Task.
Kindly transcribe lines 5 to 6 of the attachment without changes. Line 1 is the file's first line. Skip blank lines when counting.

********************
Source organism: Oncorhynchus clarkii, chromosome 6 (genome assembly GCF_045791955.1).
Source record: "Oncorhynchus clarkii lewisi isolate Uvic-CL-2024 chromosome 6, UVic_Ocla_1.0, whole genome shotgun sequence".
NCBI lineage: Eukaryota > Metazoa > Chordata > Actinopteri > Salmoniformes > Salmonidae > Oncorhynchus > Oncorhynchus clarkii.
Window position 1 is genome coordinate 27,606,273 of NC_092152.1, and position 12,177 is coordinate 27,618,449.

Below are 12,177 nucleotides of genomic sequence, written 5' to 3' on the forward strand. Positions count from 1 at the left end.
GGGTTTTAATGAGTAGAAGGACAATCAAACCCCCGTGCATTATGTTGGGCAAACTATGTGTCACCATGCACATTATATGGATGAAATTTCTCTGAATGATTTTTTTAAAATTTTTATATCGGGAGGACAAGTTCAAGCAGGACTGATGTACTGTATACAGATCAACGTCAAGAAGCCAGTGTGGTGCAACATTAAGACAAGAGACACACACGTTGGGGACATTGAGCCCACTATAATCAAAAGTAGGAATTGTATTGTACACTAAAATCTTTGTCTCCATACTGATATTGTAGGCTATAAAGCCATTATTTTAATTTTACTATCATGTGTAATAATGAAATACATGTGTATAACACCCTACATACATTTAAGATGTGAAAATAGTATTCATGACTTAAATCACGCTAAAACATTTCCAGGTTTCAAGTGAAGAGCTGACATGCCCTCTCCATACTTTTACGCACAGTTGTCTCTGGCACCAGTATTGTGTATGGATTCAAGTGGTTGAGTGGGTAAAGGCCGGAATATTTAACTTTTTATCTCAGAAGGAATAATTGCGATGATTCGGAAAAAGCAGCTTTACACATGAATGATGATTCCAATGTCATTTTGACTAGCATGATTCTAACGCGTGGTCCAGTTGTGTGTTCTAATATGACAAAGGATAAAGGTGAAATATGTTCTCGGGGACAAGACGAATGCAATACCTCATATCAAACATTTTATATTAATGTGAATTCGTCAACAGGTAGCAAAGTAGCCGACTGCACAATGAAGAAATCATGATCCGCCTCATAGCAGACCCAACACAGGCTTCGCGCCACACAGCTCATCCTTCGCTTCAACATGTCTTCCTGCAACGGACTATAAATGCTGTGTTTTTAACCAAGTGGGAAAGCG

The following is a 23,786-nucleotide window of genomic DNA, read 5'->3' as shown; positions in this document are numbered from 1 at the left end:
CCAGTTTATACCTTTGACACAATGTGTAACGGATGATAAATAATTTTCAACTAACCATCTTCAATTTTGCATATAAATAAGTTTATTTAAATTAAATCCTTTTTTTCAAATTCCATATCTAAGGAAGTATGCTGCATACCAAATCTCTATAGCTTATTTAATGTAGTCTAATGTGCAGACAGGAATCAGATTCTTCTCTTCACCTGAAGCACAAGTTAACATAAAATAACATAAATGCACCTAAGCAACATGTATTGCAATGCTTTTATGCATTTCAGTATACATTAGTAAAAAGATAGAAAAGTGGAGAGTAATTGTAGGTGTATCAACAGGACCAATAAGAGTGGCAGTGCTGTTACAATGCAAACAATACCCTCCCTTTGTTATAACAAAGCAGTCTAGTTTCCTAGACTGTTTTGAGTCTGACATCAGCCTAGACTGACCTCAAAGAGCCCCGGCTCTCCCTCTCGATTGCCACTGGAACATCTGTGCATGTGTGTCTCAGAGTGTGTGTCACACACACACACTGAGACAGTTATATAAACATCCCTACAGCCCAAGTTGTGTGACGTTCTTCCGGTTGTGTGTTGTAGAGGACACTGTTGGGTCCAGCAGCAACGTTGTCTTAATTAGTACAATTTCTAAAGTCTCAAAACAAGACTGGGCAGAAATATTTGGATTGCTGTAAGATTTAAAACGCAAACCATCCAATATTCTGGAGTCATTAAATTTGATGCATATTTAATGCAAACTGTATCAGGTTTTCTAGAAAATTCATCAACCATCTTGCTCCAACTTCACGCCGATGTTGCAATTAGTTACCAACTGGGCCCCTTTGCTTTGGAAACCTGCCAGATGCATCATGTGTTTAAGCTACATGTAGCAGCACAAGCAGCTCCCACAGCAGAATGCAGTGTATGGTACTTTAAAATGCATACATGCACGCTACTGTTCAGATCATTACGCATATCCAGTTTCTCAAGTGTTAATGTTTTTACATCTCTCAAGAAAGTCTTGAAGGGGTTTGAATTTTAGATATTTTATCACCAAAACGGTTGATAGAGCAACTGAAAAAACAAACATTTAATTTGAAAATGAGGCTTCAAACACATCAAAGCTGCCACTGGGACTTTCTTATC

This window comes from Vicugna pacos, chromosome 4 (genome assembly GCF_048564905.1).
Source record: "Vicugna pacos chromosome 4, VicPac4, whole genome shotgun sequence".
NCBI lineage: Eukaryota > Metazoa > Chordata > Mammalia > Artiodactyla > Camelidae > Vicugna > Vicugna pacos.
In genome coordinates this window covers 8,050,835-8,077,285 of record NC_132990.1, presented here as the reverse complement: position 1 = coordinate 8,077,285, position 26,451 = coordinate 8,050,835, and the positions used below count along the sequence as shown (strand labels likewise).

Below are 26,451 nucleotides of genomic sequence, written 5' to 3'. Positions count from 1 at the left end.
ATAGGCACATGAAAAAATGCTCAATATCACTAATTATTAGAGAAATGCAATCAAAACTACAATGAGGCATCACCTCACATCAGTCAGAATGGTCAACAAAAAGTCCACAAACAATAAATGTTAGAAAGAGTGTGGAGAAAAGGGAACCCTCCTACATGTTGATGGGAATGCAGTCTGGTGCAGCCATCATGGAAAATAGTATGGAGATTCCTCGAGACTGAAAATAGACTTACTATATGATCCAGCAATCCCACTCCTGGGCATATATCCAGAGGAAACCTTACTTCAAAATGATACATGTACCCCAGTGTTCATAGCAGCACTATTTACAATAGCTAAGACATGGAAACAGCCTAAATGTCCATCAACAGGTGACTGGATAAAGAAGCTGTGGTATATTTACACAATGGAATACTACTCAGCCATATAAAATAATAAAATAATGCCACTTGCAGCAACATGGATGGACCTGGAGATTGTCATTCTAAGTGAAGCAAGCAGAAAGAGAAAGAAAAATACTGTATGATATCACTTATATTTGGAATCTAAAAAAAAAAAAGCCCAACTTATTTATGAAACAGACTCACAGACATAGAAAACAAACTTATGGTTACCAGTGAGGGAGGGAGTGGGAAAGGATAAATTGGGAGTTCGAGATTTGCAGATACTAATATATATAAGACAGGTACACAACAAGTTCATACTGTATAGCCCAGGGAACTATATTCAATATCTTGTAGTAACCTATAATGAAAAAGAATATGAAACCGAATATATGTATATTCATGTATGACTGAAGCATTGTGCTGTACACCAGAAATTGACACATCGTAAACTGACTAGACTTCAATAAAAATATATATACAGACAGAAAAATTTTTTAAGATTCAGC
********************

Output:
Below are 12,177 nucleotides of genomic sequence, written 5' to 3' on the forward strand. Positions count from 1 at the left end.
GGGTTTTAATGAGTAGAAGGACAATCAAACCCCCGTGCATTATGTTGGGCAAACTATGTGTCACCATGCACATTATATGGATGAAATTTCTCTGAATGATTTTTTTAAAATTTTTATATCGGGAGGACAAGTTCAAGCAGGACTGATGTACTGTATACAGATCAACGTCAAGAAGCCAGTGTGGTGCAACATTAAGACAAGAGACACACACGTTGGGGACATTGAGCCCACTATAATCAAAAGTAGGAATTGTATTGTACACTAAAATCTTTGTCTCCATACTGATATTGTAGGCTATAAAGCCATTATTTTAATTTTACTATCATGTGTAATAATGAAATACATGTGTATAACACCCTACATACATTTAAGATGTGAAAATAGTATTCATGACTTAAATCACGCTAAAACATTTCCAGGTTTCAAGTGAAGAGCTGACATGCCCTCTCCATACTTTTACGCACAGTTGTCTCTGGCACCAGTATTGTGTATGGATTCAAGTGGTTGAGTGGGTAAAGGCCGGAATATTTAACTTTTTATCTCAGAAGGAATAATTGCGATGATTCGGAAAAAGCAGCTTTACACATGAATGATGATTCCAATGTCATTTTGACTAGCATGATTCTAACGCGTGGTCCAGTTGTGTGTTCTAATATGACAAAGGATAAAGGTGAAATATGTTCTCGGGGACAAGACGAATGCAATACCTCATATCAAACATTTTATATTAATGTGAATTCGTCAACAGGTAGCAAAGTAGCCGACTGCACAATGAAGAAATCATGATCCGCCTCATAGCAGACCCAACACAGGCTTCGCGCCACACAGCTCATCCTTCGCTTCAACATGTCTTCCTGCAACGGACTATAAATGCTGTGTTTTTAACCAAGTGGGAAAGCG